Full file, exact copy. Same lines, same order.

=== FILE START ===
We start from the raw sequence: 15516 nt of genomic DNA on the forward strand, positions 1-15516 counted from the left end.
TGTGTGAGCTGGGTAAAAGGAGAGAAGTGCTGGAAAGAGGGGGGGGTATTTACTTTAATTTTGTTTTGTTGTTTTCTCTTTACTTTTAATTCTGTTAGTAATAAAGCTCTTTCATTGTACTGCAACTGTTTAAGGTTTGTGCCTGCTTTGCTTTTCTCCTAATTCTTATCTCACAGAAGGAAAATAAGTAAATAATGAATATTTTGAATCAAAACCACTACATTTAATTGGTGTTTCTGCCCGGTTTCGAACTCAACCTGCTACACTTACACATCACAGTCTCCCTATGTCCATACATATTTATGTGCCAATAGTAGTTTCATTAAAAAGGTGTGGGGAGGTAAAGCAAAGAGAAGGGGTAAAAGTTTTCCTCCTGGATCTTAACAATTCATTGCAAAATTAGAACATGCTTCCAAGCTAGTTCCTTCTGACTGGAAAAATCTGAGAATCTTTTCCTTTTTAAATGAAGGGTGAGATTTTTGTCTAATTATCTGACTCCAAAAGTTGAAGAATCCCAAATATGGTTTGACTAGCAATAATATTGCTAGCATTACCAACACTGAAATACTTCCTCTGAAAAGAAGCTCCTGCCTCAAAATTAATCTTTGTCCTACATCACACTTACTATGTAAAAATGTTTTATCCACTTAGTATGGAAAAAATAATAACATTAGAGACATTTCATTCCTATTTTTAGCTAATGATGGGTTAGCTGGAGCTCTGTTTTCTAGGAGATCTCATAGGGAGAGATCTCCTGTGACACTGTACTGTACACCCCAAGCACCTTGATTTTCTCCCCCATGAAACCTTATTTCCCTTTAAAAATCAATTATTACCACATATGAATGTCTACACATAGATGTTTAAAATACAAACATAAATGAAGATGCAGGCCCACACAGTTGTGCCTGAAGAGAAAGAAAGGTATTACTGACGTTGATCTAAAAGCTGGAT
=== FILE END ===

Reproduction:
We start from the raw sequence: 15516 nt of genomic DNA on the forward strand, positions 1-15516 counted from the left end.
TGTGTGAGCTGGGTAAAAGGAGAGAAGTGCTGGAAAGAGGGGGGGGTATTTACTTTAATTTTGTTTTGTTGTTTTCTCTTTACTTTTAATTCTGTTAGTAATAAAGCTCTTTCATTGTACTGCAACTGTTTAAGGTTTGTGCCTGCTTTGCTTTTCTCCTAATTCTTATCTCACAGAAGGAAAATAAGTAAATAATGAATATTTTGAATCAAAACCACTACATTTAATTGGTGTTTCTGCCCGGTTTCGAACTCAACCTGCTACACTTACACATCACAGTCTCCCTATGTCCATACATATTTATGTGCCAATAGTAGTTTCATTAAAAAGGTGTGGGGAGGTAAAGCAAAGAGAAGGGGTAAAAGTTTTCCTCCTGGATCTTAACAATTCATTGCAAAATTAGAACATGCTTCCAAGCTAGTTCCTTCTGACTGGAAAAATCTGAGAATCTTTTCCTTTTTAAATGAAGGGTGAGATTTTTGTCTAATTATCTGACTCCAAAAGTTGAAGAATCCCAAATATGGTTTGACTAGCAATAATATTGCTAGCATTACCAACACTGAAATACTTCCTCTGAAAAGAAGCTCCTGCCTCAAAATTAATCTTTGTCCTACATCACACTTACTATGTAAAAATGTTTTATCCACTTAGTATGGAAAAAATAATAACATTAGAGACATTTCATTCCTATTTTTAGCTAATGATGGGTTAGCTGGAGCTCTGTTTTCTAGGAGATCTCATAGGGAGAGATCTCCTGTGACACTGTACTGTACACCCCAAGCACCTTGATTTTCTCCCCCATGAAACCTTATTTCCCTTTAAAAATCAATTATTACCACATATGAATGTCTACACATAGATGTTTAAAATACAAACATAAATGAAGATGCAGGCCCACACAGTTGTGCCTGAAGAGAAAGAAAGGTATTACTGACGTTGATCTAAAAGCTGGAT